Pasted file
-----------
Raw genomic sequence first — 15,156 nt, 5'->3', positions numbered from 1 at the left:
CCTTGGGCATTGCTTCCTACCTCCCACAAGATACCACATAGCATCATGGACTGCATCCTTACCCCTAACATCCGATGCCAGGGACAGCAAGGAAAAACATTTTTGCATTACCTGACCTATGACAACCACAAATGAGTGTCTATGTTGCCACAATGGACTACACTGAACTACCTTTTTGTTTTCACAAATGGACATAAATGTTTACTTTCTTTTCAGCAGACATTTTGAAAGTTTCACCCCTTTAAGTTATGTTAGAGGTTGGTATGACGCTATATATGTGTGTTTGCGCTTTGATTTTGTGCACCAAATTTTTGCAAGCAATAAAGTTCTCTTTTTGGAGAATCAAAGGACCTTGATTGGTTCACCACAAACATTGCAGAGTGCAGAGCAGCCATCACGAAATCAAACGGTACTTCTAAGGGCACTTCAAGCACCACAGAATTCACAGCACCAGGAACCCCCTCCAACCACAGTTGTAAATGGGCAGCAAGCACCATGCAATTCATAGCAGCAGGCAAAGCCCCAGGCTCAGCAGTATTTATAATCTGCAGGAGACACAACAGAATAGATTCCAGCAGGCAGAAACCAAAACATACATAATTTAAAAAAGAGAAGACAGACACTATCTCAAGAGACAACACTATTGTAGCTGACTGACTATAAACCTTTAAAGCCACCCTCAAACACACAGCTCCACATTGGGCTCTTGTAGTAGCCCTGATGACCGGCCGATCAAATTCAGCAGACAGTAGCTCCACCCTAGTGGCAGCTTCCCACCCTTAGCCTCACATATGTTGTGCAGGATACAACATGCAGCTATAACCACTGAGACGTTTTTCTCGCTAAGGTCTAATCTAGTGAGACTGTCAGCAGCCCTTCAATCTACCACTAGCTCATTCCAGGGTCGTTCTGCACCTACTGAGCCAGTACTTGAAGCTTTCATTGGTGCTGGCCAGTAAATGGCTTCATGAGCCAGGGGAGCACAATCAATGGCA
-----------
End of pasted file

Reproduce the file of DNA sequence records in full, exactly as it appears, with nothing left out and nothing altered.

Raw genomic sequence first — 15,156 nt, 5'->3', positions numbered from 1 at the left:
CCTTGGGCATTGCTTCCTACCTCCCACAAGATACCACATAGCATCATGGACTGCATCCTTACCCCTAACATCCGATGCCAGGGACAGCAAGGAAAAACATTTTTGCATTACCTGACCTATGACAACCACAAATGAGTGTCTATGTTGCCACAATGGACTACACTGAACTACCTTTTTGTTTTCACAAATGGACATAAATGTTTACTTTCTTTTCAGCAGACATTTTGAAAGTTTCACCCCTTTAAGTTATGTTAGAGGTTGGTATGACGCTATATATGTGTGTTTGCGCTTTGATTTTGTGCACCAAATTTTTGCAAGCAATAAAGTTCTCTTTTTGGAGAATCAAAGGACCTTGATTGGTTCACCACAAACATTGCAGAGTGCAGAGCAGCCATCACGAAATCAAACGGTACTTCTAAGGGCACTTCAAGCACCACAGAATTCACAGCACCAGGAACCCCCTCCAACCACAGTTGTAAATGGGCAGCAAGCACCATGCAATTCATAGCAGCAGGCAAAGCCCCAGGCTCAGCAGTATTTATAATCTGCAGGAGACACAACAGAATAGATTCCAGCAGGCAGAAACCAAAACATACATAATTTAAAAAAGAGAAGACAGACACTATCTCAAGAGACAACACTATTGTAGCTGACTGACTATAAACCTTTAAAGCCACCCTCAAACACACAGCTCCACATTGGGCTCTTGTAGTAGCCCTGATGACCGGCCGATCAAATTCAGCAGACAGTAGCTCCACCCTAGTGGCAGCTTCCCACCCTTAGCCTCACATATGTTGTGCAGGATACAACATGCAGCTATAACCACTGAGACGTTTTTCTCGCTAAGGTCTAATCTAGTGAGACTGTCAGCAGCCCTTCAATCTACCACTAGCTCATTCCAGGGTCGTTCTGCACCTACTGAGCCAGTACTTGAAGCTTTCATTGGTGCTGGCCAGTAAATGGCTTCATGAGCCAGGGGAGCACAATCAATGGCA